Creating a Simple Staged Metadata Driven Processing Framework for Azure Data Factory Pipelines – Part 3 of 4

In this four part blog series I want to share my approach to delivering a metadata driven processing framework in Azure Data Factory. This is very much version 1 of what is possible and where can we build on this to deliver a hardened solution for our platform orchestrator. For the agenda of this blog series I’m planning to break things down as follows:

  1. Design, concepts, service coupling, caveats, problems. Post link.
  2. Database build and metadata. Post link.
  3. Data Factory build. Post link.
  4. Execution, conclusions, enhancements. Post link.

Blog Supporting Content in my GitHub repository:

Part 3

Welcome back to part 3 in this 4 part blog series. In this post let’s do the plumbing to build and connect up Azure Data Factory to our Azure SQLDB (Metadata) and an Azure Function (lowest level executor).

Firstly, to help guide this post below is a mock up of our Data Factory pipelines and activities to show the end goal. Hopefully this view informs how things are going to be connected using what I call a pipeline hierarchy system and how they will work in the overall framework. For our metadata processing framework we can make the following category distinctions about the activities represented:

  • Grandparent – This is the top level orchestration of our wider data platform solution. Here a scheduled trigger could be connected or processing in our solution grouped into natural areas. Technically this level isn’t required for our processing framework, but I’ve included it as good practice.
  • Parent – Our parent pipelines primary purpose (try saying that fast 3 times πŸ™‚ ) is to handle the stages of our processing framework. The stages will then be passed off sequentially to our child pipeline using another execute pipeline activity.
  • Child – At this level in the framework the child is hitting the Azure Function to call the lowest level executors, or the pipelines that we want to actually do the work in our data platform solution. In my previous post I added some example metadata to call pipelines name Stage X-X. These in turn relate to a set of empty place holder pipelines that contained only Wait activities.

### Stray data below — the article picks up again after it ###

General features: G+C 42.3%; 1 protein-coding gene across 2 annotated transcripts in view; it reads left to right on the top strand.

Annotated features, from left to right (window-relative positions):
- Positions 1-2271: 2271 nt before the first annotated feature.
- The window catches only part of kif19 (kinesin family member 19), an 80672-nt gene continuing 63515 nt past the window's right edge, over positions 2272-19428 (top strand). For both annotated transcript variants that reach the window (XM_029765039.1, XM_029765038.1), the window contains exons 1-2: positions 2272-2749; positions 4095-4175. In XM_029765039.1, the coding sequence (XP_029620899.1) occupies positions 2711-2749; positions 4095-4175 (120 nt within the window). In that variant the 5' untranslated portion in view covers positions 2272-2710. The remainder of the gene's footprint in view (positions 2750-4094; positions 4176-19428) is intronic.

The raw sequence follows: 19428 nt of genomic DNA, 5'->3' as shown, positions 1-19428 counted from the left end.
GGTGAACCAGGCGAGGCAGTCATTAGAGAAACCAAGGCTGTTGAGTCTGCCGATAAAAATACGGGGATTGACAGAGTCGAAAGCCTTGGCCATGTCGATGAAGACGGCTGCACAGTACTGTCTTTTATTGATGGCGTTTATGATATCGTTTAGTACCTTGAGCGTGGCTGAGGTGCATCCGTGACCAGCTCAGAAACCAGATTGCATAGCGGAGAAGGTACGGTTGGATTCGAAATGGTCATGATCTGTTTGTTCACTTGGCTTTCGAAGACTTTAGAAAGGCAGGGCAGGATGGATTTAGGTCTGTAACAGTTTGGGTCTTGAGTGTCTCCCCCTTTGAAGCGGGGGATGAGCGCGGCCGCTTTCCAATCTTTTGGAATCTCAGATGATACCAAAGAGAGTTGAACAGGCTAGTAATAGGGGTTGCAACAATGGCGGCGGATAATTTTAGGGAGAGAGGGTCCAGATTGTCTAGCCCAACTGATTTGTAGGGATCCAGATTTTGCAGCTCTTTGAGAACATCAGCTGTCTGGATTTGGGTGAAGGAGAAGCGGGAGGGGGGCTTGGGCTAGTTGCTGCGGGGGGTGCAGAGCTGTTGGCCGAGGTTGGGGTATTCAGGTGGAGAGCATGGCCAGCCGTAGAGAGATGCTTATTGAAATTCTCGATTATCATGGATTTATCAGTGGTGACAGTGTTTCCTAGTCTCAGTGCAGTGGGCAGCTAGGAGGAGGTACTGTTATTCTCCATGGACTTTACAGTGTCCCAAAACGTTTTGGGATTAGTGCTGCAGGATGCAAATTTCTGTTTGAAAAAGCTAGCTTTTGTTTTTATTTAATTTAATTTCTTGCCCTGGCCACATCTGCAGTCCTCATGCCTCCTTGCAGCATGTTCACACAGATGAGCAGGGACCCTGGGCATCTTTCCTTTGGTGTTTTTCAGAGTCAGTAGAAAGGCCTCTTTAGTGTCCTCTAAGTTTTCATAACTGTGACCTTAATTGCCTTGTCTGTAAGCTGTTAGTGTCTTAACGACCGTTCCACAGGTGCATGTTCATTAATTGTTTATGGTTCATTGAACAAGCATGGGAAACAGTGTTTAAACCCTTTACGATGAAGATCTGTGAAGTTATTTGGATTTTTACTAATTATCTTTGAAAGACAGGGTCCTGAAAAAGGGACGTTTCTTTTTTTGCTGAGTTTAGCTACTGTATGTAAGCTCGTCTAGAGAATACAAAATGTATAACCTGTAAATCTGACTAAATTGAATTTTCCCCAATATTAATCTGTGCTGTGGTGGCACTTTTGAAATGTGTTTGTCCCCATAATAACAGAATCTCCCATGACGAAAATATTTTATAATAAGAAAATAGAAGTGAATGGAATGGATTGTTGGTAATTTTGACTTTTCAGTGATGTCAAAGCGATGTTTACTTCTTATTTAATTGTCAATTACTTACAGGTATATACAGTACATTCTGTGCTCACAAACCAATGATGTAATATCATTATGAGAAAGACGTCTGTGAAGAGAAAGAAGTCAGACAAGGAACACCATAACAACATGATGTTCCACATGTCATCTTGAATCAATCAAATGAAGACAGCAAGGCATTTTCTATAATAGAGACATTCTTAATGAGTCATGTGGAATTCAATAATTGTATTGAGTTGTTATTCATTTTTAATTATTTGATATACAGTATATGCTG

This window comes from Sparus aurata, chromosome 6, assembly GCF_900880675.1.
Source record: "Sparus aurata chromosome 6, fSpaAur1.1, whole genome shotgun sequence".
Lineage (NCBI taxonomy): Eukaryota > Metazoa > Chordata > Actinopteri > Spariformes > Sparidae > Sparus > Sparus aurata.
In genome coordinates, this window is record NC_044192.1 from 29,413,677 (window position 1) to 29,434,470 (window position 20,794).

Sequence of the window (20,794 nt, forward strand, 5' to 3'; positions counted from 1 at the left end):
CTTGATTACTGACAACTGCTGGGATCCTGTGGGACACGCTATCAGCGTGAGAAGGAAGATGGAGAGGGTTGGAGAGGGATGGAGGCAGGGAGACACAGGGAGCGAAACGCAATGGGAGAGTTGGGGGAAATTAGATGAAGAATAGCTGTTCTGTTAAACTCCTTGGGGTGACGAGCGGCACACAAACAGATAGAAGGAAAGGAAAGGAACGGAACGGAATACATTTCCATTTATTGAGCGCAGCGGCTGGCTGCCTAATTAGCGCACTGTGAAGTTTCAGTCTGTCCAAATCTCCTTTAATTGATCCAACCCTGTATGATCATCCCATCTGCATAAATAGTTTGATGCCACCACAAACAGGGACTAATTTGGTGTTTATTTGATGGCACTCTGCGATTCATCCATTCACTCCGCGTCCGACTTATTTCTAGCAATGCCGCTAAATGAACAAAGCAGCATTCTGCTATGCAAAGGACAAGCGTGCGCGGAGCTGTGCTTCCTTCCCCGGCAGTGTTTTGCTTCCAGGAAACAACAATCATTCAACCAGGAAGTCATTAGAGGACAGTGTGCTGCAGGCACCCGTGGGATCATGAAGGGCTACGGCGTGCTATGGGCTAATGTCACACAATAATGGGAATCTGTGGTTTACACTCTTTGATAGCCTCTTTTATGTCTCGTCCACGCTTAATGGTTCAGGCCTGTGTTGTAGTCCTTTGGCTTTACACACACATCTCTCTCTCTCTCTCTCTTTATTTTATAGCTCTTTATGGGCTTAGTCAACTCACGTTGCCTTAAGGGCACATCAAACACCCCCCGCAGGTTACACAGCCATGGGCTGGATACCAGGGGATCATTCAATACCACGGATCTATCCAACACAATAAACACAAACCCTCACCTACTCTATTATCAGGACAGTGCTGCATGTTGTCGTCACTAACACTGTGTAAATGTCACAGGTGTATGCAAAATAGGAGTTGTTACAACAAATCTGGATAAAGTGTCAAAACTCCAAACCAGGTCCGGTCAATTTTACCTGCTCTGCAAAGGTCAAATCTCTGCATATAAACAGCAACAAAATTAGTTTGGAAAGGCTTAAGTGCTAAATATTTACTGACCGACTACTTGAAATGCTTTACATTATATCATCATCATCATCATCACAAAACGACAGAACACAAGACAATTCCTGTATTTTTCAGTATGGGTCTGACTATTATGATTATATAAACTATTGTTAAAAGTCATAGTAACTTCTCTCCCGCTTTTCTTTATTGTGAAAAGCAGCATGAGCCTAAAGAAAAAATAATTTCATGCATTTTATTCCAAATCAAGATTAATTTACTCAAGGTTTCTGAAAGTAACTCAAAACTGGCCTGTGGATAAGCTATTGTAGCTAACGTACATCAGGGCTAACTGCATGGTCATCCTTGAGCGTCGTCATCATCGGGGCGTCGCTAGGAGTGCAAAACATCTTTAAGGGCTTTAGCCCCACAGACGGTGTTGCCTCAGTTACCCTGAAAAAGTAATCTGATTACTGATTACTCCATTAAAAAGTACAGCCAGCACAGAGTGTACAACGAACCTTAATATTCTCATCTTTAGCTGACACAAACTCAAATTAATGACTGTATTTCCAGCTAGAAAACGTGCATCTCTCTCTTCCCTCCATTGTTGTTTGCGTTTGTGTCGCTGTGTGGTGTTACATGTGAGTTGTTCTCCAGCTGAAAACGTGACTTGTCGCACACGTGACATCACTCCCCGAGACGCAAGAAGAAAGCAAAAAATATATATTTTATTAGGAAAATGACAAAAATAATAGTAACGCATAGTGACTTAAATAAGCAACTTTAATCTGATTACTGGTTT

Click to enlarge.

From this overview let’s now go deeper into the activities for each level of the framework process.

Parent Pipeline (Framework Stages Bootstrap)

As you’ve read several times now the stages of our processing framework will be executed sequentially to support a wider dependency chain. In addition to this behaviour, our parent pipeline also sets up the execution run (to provide a fixed set of metadata for the current processing) and then archives off the run details to the long term execution log, once successful.

To be explicit about what else is required in the parent pipeline, below is a exact breakdown of what each activity is doing and calling, in terms of database stored procedures and tables.

Name Type Calling Output
Create New Execution Lookup [procfwk].[CreateNewExecution] Copies all enabled pipeline metadata into the table [procfwk].[CurrentExecution].
Get Stages Lookup [procfwk].[GetProcessStages] Returns a distinct list of [StageId] from [procfwk].[CurrentExecution] with an ascending ORDER BY clause.
Execute Stages ForEach Within the ForEach, two further activities are called:

Stored Procedure:

  • [procfwk].[SetLogStageStart]

Execute Pipeline:

  • Executor.



The stored procedure updates the table [procfwk].[CurrentExecution] setting status of the stage to ‘Running’.

The Execute Pipeline activity calls our framework child executor. This is configured to Wait on completion to ensure all stages happen synchronously.

Update Execution Log Stored Procedure [procfwk].[UpdateExecutionLog] Copies all current execution data from the table [procfwk].[CurrentExecution] to the long term logging table [procfwk].[ExecutionLog].

Next, for a single execution stage we can focus on what is does in the next level of the framework orchestration.

Child Pipeline (Framework Processes Caller)

For our child pipeline we hit our second level ForEach activity which can now run in parallel for all processes within a given execution stage. I’ve left the parallelism of the ForEach activity with its default behaviour. However, in a future enhancement of the framework I’d like the number of threads to become a global property. That said, the activity doesn’t currently allow the batch size to be set dynamically.